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Title: Simulation of water-rock interaction in the yellowstone geothermal system using TOUGHREACT

Abstract

The Yellowstone geothermal system provides an ideal opportunity to test the ability of reactive transport models to accurately simulate water-rock interaction. Previous studies of the Yellowstone geothermal system have characterized water-rock interaction through analysis of rocks and fluids obtained from both surface and downhole samples. Fluid chemistry, rock mineralogy, permeability, porosity, and thermal data obtained from the Y-8 borehole in Upper Geyser Basin were used to constrain a series of reactive transport simulations of the Yellowstone geothermal system using TOUGHREACT. Three distinct stratigraphic units were encountered in the 153.4 m deep Y-8 drill core: volcaniclastic sandstone, perlitic rhyolitic lava, and nonwelded pumiceous tuff. The main alteration phases identified in the Y-8 core samples include clay minerals, zeolites, silica polymorphs, adularia, and calcite. Temperatures observed in the Y-8 borehole increase with depth from sub-boiling conditions at the surface to a maximum of 169.8 C at a depth of 104.1 m, with near-isothermal conditions persisting down to the well bottom. 1-D models of the Y-8 core hole were constructed to determine if TOUGHREACT could accurately predict the observed alteration mineral assemblage given the initial rock mineralogy and observed fluid chemistry and temperatures. Preliminary simulations involving the perlitic rhyolitic lava unit are consistentmore » with the observed alteration of rhyolitic glass to form celadonite.« less

Authors:
; ; ;
Publication Date:
Research Org.:
Lawrence Berkeley National Lab. (LBNL), Berkeley, CA (United States)
Sponsoring Org.:
USDOE Office of Civilian Radioactive Waste Management (US)
OSTI Identifier:
820821
Report Number(s):
LBNL-52550
R&D Project: 81BC79; TRN: US0400412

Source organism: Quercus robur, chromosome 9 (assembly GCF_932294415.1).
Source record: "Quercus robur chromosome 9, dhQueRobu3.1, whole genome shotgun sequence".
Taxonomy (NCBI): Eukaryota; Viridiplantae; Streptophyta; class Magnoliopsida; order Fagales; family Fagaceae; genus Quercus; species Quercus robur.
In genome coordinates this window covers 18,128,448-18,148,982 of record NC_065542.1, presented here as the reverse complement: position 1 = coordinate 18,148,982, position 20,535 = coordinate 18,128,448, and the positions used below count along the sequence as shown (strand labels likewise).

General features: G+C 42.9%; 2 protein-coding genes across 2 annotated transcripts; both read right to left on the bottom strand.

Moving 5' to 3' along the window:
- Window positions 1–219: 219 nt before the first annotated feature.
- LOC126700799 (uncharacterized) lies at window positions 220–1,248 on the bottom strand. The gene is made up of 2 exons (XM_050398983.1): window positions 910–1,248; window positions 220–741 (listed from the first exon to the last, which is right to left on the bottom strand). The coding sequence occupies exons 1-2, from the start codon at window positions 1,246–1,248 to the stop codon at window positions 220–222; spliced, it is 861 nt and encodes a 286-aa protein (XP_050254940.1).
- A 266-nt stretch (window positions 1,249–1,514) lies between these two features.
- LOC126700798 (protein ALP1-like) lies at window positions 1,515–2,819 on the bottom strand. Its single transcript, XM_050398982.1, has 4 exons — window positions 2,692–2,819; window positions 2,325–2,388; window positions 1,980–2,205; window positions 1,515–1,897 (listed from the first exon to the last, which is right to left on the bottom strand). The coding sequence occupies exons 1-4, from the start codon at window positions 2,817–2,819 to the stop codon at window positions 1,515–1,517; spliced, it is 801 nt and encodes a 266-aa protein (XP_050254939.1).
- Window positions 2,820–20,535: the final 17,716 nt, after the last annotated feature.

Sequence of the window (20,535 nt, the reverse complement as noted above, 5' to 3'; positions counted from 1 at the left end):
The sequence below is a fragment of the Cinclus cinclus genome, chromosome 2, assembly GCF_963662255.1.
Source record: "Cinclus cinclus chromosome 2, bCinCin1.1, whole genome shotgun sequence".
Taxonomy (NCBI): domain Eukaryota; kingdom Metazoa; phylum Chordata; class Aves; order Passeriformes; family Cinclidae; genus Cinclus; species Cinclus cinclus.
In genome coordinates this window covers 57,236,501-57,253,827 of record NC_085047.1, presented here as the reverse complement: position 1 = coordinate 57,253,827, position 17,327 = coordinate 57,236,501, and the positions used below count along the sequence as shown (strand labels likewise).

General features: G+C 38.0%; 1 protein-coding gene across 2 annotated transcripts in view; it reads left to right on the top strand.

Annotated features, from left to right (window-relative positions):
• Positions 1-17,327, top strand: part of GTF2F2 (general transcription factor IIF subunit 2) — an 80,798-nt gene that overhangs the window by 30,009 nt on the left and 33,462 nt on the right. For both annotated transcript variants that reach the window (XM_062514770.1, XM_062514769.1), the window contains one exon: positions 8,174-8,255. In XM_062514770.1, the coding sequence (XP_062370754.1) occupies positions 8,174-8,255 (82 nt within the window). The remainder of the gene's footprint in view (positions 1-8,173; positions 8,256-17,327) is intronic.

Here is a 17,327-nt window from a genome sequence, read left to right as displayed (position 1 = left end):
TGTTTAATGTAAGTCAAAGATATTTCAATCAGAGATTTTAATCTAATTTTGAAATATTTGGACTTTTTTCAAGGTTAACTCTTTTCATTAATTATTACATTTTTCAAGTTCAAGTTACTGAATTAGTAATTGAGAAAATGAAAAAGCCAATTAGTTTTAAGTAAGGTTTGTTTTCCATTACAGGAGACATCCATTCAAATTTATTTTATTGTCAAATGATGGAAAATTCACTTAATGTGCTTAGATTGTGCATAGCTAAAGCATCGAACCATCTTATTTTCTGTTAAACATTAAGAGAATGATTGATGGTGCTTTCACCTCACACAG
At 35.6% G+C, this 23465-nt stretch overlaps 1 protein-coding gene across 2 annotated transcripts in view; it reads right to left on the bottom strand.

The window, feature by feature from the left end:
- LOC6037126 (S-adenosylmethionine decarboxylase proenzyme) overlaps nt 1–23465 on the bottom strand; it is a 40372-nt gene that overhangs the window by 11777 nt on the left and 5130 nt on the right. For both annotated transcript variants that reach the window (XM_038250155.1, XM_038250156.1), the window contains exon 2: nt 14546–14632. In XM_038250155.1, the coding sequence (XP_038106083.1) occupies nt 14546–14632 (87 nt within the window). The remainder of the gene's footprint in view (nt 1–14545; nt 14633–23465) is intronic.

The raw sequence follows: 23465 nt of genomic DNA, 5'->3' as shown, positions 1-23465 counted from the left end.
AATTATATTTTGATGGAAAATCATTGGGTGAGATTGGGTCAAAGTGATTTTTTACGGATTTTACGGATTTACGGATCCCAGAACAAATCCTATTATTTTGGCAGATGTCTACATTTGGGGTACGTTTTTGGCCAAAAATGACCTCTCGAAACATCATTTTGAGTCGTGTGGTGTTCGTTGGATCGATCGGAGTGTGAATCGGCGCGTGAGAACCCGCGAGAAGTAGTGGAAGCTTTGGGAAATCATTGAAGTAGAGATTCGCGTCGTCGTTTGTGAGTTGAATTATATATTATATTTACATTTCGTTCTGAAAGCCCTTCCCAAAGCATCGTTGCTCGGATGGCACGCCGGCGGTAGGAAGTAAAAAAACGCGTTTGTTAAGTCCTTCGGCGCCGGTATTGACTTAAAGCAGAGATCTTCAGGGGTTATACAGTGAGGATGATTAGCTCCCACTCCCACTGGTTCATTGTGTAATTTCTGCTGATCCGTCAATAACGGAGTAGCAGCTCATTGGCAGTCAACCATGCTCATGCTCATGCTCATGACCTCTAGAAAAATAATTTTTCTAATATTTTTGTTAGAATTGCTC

DOE Contract Number:  
AC03-76SF00098
Resource Type:
Conference
Resource Relation:
Conference: TOUGH Symposium 2003, Berkeley, CA (US), 05/12/2003--05/14/2003; Other Information: PBD: 28 Apr 2003
Country of Publication:
United States
Language:
English
Subject:
15 GEOTHERMAL ENERGY; 12 MANAGEMENT OF RADIOACTIVE WASTES, AND NON-RADIOACTIVE WASTES FROM NUCLEAR FACILITIES; BOREHOLES; CALCITE; CHEMISTRY; CLAYS; DRILL CORES; GEOTHERMAL SYSTEMS; GEYSERS; LAVA; MINERALOGY; PERMEABILITY; POROSITY; SILICA; SIMULATION; TUFF; ZEOLITES; Geothermal Legacy

Citation Formats

Dobson, P.F., Salah, S., Spycher, N., and Sonnenthal, E. Simulation of water-rock interaction in the yellowstone geothermal system using TOUGHREACT. United States: N. p., 2003. Web.
Dobson, P.F., Salah, S., Spycher, N., & Sonnenthal, E. Simulation of water-rock interaction in the yellowstone geothermal system using TOUGHREACT. United States.
Dobson, P.F., Salah, S., Spycher, N., and Sonnenthal, E. Mon . "Simulation of water-rock interaction in the yellowstone geothermal system using TOUGHREACT". United States. https://www.osti.gov/servlets/purl/820821.
@article{osti_820821,
title = {Simulation of water-rock interaction in the yellowstone geothermal system using TOUGHREACT},
author = {Dobson, P.F. and Salah, S. and Spycher, N. and Sonnenthal, E.},
abstractNote = {The Yellowstone geothermal system provides an ideal opportunity to test the ability of reactive transport models to accurately simulate water-rock interaction. Previous studies of the Yellowstone geothermal system have characterized water-rock interaction through analysis of rocks and fluids obtained from both surface and downhole samples. Fluid chemistry, rock mineralogy, permeability, porosity, and thermal data obtained from the Y-8 borehole in Upper Geyser Basin were used to constrain a series of reactive transport simulations of the Yellowstone geothermal system using TOUGHREACT. Three distinct stratigraphic units were encountered in the 153.4 m deep Y-8 drill core: volcaniclastic sandstone, perlitic rhyolitic lava, and nonwelded pumiceous tuff. The main alteration phases identified in the Y-8 core samples include clay minerals, zeolites, silica polymorphs, adularia, and calcite. Temperatures observed in the Y-8 borehole increase with depth from sub-boiling conditions at the surface to a maximum of 169.8 C at a depth of 104.1 m, with near-isothermal conditions persisting down to the well bottom. 1-D models of the Y-8 core hole were constructed to determine if TOUGHREACT could accurately predict the observed alteration mineral assemblage given the initial rock mineralogy and observed fluid chemistry and temperatures. Preliminary simulations involving the perlitic rhyolitic lava unit are consistent with the observed alteration of rhyolitic glass to form celadonite.},
doi = {},
journal = {},
number = ,
volume = ,
place = {United States},
year = {2003},
month = {4}
}

Conference:
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